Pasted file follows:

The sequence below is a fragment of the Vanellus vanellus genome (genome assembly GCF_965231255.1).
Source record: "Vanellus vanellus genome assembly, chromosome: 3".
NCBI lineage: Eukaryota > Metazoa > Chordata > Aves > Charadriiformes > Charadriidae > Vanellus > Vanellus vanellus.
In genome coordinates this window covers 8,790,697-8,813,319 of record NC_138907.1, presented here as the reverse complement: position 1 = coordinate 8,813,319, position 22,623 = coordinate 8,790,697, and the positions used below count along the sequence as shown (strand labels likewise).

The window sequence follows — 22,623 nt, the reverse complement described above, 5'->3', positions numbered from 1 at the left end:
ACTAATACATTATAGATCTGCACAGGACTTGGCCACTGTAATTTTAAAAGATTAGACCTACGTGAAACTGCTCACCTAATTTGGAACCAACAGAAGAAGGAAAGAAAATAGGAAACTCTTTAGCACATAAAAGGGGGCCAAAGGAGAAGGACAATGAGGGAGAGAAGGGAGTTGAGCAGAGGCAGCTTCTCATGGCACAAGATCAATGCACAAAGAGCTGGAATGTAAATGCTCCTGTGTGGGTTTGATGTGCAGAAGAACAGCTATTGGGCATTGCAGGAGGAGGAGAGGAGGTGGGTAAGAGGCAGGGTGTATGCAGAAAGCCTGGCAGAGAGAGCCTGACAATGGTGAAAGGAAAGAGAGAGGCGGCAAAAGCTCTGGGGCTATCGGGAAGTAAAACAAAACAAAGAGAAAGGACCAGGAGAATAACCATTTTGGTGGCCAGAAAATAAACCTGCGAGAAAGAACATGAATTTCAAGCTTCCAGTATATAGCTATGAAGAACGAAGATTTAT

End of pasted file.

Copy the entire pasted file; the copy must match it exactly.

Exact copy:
The sequence below is a fragment of the Vanellus vanellus genome (genome assembly GCF_965231255.1).
Source record: "Vanellus vanellus genome assembly, chromosome: 3".
NCBI lineage: Eukaryota > Metazoa > Chordata > Aves > Charadriiformes > Charadriidae > Vanellus > Vanellus vanellus.
In genome coordinates this window covers 8,790,697-8,813,319 of record NC_138907.1, presented here as the reverse complement: position 1 = coordinate 8,813,319, position 22,623 = coordinate 8,790,697, and the positions used below count along the sequence as shown (strand labels likewise).

The window sequence follows — 22,623 nt, the reverse complement described above, 5'->3', positions numbered from 1 at the left end:
ACTAATACATTATAGATCTGCACAGGACTTGGCCACTGTAATTTTAAAAGATTAGACCTACGTGAAACTGCTCACCTAATTTGGAACCAACAGAAGAAGGAAAGAAAATAGGAAACTCTTTAGCACATAAAAGGGGGCCAAAGGAGAAGGACAATGAGGGAGAGAAGGGAGTTGAGCAGAGGCAGCTTCTCATGGCACAAGATCAATGCACAAAGAGCTGGAATGTAAATGCTCCTGTGTGGGTTTGATGTGCAGAAGAACAGCTATTGGGCATTGCAGGAGGAGGAGAGGAGGTGGGTAAGAGGCAGGGTGTATGCAGAAAGCCTGGCAGAGAGAGCCTGACAATGGTGAAAGGAAAGAGAGAGGCGGCAAAAGCTCTGGGGCTATCGGGAAGTAAAACAAAACAAAGAGAAAGGACCAGGAGAATAACCATTTTGGTGGCCAGAAAATAAACCTGCGAGAAAGAACATGAATTTCAAGCTTCCAGTATATAGCTATGAAGAACGAAGATTTAT